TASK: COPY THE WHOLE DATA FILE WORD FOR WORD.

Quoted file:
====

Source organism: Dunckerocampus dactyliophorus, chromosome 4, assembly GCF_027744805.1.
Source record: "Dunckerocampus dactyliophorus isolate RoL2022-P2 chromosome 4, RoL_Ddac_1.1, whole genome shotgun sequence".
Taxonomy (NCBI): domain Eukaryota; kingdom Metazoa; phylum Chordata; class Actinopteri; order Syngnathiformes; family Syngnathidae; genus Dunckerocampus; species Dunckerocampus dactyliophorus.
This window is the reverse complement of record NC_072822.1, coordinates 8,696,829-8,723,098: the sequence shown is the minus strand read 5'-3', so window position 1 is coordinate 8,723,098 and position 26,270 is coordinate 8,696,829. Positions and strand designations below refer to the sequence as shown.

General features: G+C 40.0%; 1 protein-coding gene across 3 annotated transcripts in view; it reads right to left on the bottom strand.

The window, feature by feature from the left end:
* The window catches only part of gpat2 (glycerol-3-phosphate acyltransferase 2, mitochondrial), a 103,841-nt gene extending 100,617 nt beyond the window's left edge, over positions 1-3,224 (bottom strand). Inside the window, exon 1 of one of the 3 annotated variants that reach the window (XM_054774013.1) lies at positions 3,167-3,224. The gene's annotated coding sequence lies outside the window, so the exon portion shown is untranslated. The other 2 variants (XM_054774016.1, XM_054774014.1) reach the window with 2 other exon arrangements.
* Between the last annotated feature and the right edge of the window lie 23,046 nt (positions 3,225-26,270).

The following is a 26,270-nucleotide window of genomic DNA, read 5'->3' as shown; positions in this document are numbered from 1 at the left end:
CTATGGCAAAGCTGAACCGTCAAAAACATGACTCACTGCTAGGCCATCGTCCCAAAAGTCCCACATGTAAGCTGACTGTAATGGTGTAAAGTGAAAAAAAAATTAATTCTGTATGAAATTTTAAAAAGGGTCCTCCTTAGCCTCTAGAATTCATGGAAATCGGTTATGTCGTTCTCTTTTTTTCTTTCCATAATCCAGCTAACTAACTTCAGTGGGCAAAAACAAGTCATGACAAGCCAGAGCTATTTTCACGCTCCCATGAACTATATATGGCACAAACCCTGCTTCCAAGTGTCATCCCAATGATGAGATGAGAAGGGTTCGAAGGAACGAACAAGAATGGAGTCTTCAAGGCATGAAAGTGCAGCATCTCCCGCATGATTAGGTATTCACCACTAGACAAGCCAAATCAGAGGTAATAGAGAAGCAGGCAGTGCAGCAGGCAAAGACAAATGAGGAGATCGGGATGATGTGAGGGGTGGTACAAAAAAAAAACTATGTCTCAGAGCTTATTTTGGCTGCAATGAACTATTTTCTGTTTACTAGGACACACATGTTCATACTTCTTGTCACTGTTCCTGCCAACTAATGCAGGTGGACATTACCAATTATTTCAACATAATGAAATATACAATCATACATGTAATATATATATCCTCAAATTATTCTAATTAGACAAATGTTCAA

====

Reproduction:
Source organism: Dunckerocampus dactyliophorus, chromosome 4, assembly GCF_027744805.1.
Source record: "Dunckerocampus dactyliophorus isolate RoL2022-P2 chromosome 4, RoL_Ddac_1.1, whole genome shotgun sequence".
Taxonomy (NCBI): domain Eukaryota; kingdom Metazoa; phylum Chordata; class Actinopteri; order Syngnathiformes; family Syngnathidae; genus Dunckerocampus; species Dunckerocampus dactyliophorus.
This window is the reverse complement of record NC_072822.1, coordinates 8,696,829-8,723,098: the sequence shown is the minus strand read 5'-3', so window position 1 is coordinate 8,723,098 and position 26,270 is coordinate 8,696,829. Positions and strand designations below refer to the sequence as shown.

General features: G+C 40.0%; 1 protein-coding gene across 3 annotated transcripts in view; it reads right to left on the bottom strand.

The window, feature by feature from the left end:
* The window catches only part of gpat2 (glycerol-3-phosphate acyltransferase 2, mitochondrial), a 103,841-nt gene extending 100,617 nt beyond the window's left edge, over positions 1-3,224 (bottom strand). Inside the window, exon 1 of one of the 3 annotated variants that reach the window (XM_054774013.1) lies at positions 3,167-3,224. The gene's annotated coding sequence lies outside the window, so the exon portion shown is untranslated. The other 2 variants (XM_054774016.1, XM_054774014.1) reach the window with 2 other exon arrangements.
* Between the last annotated feature and the right edge of the window lie 23,046 nt (positions 3,225-26,270).

The following is a 26,270-nucleotide window of genomic DNA, read 5'->3' as shown; positions in this document are numbered from 1 at the left end:
CTATGGCAAAGCTGAACCGTCAAAAACATGACTCACTGCTAGGCCATCGTCCCAAAAGTCCCACATGTAAGCTGACTGTAATGGTGTAAAGTGAAAAAAAAATTAATTCTGTATGAAATTTTAAAAAGGGTCCTCCTTAGCCTCTAGAATTCATGGAAATCGGTTATGTCGTTCTCTTTTTTTCTTTCCATAATCCAGCTAACTAACTTCAGTGGGCAAAAACAAGTCATGACAAGCCAGAGCTATTTTCACGCTCCCATGAACTATATATGGCACAAACCCTGCTTCCAAGTGTCATCCCAATGATGAGATGAGAAGGGTTCGAAGGAACGAACAAGAATGGAGTCTTCAAGGCATGAAAGTGCAGCATCTCCCGCATGATTAGGTATTCACCACTAGACAAGCCAAATCAGAGGTAATAGAGAAGCAGGCAGTGCAGCAGGCAAAGACAAATGAGGAGATCGGGATGATGTGAGGGGTGGTACAAAAAAAAAACTATGTCTCAGAGCTTATTTTGGCTGCAATGAACTATTTTCTGTTTACTAGGACACACATGTTCATACTTCTTGTCACTGTTCCTGCCAACTAATGCAGGTGGACATTACCAATTATTTCAACATAATGAAATATACAATCATACATGTAATATATATATCCTCAAATTATTCTAATTAGACAAATGTTCAA